Some other newspapers and websites give different versions and information about the seizure. The Indian Express gives a detailed account of the story. The Express story in its Ahmedabad edition reveals the names of the people involved. It says “ Three persons identified as Barjish Misra, Ganesh Yadav and Ramkishore Gupta were arrested and booked under the explosives act. They told the police that they have purchased the explosives from Balaji Enterprises in Vapi in Valsad district”.
It is also reported in news websites that, a police constable is involved in it. That part of the story is curiously missing in the rest of the mainstream press. The bags that carried the explosives had the seal of a shop in Pune, is another piece of information that got little attention from the media. The Times Of India, carried this story in its Ahmedabad edition. The story goes: “A day after the Pune blast, the seizure of 200 kg of ammonium nitrate, 600 electrical detonators with TETA (an organic compound) and 20 gelatin sticks in Vapi on Sunday came as a rude shock considering the ease with which such lethal stuff was being transported illegally. Ironically, the deadly material was in gunny bags bearing the seal of Deepak Fertilisers in Yerawada, Pune. The stuff, worth Rs 3.50 lakh, was being transported from Vapi to Silvassa in Dadra and Nagar Haveli, according to DS Chauhan, inspector, Special Operation Group (SOG), Vapi. The consignment was meant for Dorji Keki Mirza, who runs a mining operation in Silvassa”
It is unbelievable that such a piece of information is only a regional news item for a national newspaper. It is astonishing that a seizure of explosives in container bags that carry a Pune connection on the very next day of Pune blast, is no more a story for the media!
The Times of India and the Hindustan Times gave little space to the story in their national network. A reader inDelhi or in any other part of the country, other than Ahmedabad, does not have any information on the matter. Both the newspapers came up with a number of stories on 15th February, calling attention to the zero progress in the investigation of Pune blast. Surprisingly there was no mention about the seizure of a huge cache of explosives on the very next day of the blast.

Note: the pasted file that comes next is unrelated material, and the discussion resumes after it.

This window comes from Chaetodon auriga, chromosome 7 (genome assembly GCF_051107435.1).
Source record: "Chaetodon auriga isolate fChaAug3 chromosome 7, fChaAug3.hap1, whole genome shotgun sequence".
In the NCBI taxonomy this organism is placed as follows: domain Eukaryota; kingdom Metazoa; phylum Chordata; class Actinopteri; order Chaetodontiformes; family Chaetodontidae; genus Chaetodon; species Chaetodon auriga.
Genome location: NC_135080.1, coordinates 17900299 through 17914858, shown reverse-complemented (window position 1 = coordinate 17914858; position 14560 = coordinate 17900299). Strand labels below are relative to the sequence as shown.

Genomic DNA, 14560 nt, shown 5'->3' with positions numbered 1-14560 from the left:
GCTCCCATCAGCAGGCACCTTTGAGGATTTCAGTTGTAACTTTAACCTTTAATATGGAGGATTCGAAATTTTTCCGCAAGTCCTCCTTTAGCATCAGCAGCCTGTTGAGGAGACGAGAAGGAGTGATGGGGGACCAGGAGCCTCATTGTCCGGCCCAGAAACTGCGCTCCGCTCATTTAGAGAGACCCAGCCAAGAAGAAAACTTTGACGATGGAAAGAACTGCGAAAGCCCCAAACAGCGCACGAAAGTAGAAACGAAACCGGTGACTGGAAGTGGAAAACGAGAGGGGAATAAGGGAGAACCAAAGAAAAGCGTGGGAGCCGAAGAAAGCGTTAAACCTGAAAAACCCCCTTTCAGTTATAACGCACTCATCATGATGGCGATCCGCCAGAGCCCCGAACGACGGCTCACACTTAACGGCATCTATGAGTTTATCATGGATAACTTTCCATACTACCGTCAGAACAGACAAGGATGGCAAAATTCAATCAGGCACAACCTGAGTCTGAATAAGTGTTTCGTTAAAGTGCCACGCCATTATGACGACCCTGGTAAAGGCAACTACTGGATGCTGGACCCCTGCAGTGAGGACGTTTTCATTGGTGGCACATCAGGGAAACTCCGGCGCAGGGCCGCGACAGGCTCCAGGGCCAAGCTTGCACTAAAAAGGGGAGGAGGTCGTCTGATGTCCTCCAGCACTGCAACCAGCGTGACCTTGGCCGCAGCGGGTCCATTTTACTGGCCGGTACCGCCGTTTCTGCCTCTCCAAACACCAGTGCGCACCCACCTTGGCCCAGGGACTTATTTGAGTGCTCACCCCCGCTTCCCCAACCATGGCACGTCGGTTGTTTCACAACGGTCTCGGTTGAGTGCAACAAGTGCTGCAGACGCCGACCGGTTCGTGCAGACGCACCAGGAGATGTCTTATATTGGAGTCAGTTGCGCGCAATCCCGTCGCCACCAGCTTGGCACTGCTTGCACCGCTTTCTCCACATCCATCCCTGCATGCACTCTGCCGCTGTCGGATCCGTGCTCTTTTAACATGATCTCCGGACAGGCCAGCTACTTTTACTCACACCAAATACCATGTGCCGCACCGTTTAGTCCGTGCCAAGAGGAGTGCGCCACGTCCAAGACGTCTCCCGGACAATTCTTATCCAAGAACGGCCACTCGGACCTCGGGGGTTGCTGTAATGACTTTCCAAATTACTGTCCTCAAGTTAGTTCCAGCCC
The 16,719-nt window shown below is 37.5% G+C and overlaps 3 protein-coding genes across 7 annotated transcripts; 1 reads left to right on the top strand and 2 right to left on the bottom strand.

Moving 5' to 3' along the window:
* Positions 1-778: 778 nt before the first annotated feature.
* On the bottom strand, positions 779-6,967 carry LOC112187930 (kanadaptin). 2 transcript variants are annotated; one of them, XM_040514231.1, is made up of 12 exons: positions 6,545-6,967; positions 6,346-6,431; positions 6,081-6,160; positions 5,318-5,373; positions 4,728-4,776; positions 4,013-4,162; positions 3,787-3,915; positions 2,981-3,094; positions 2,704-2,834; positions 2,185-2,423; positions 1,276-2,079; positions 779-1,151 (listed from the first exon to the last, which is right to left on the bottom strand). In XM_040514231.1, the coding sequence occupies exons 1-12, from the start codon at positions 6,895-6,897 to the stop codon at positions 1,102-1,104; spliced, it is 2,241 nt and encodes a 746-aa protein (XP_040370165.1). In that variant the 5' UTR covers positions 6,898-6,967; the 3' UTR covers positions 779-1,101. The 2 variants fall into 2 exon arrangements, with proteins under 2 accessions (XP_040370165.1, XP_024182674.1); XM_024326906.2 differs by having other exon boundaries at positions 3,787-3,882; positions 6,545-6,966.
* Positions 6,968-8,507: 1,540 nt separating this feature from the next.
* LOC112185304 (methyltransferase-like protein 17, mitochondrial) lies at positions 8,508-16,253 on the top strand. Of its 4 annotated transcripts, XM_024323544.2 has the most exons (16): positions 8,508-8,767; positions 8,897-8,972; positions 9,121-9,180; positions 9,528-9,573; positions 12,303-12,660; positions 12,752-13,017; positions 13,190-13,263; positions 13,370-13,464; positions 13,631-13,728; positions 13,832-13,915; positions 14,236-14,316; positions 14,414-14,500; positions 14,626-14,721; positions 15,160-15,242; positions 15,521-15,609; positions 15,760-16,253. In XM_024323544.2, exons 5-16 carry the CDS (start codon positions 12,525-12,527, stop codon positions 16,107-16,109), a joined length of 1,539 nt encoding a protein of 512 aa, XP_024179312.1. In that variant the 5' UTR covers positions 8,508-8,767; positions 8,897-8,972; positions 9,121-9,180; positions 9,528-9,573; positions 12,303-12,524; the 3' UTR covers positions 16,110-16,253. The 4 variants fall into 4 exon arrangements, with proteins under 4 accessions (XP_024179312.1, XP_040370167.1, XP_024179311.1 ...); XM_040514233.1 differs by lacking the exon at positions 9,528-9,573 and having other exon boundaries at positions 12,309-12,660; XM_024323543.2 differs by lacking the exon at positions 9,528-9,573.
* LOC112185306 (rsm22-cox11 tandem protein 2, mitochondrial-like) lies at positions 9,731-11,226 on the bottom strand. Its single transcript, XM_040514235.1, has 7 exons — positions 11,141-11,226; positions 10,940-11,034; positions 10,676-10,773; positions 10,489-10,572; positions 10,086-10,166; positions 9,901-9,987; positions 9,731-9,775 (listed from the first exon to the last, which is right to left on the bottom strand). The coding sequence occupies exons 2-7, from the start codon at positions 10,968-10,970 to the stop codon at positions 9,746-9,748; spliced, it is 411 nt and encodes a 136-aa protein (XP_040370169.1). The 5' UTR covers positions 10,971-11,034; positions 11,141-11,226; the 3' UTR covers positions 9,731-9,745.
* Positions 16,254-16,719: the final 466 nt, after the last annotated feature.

On the next day of a terror strike, as it is called, the seizure of lethal explosives raises a number of questions that remain unattended to. Why has the case has been registered under the Explosives act? Has it no more significance than that? How can the police rule out the involvement of any terrorist outfit in this regard?
In another incident on the same day, a Jeep transporting 50 kg ammonium nitrate, 400 detonators, and 85 gelatin sticks and 100 safety fuses was intercepted near Limdi, Surendranagar district. One person was held in connection with this illegal carriage of explosives. The Ahmedabad edition of The Indian Express reports that Police has refused to disclose the identity of the person arrested! This incident too did not go beyond the regional editions of the National newspapers.
All huge caches of explosives apparently do not have the same story to tell. They vary according to geographical and cultural locations. The news value is not same for explosives being seized in Kashmir or Assam compared to those being seized in Gujarat! This is not to argue that the explosives seized from two places in Gujarat on the next day of Pune blast must have some terror connection. It may be only a simple case of illegal carriage by a quarry owner. The only question is how can the police arrive at simple conclusions within hours of a terror strike? How can the media that usually plays the role of super investigator be contented with the police version on the seizure? Why is no media going after the Pune connection of the container bags of explosives? Is it only because the arrested persons do not carry names that have the unbearable burden of Jihad?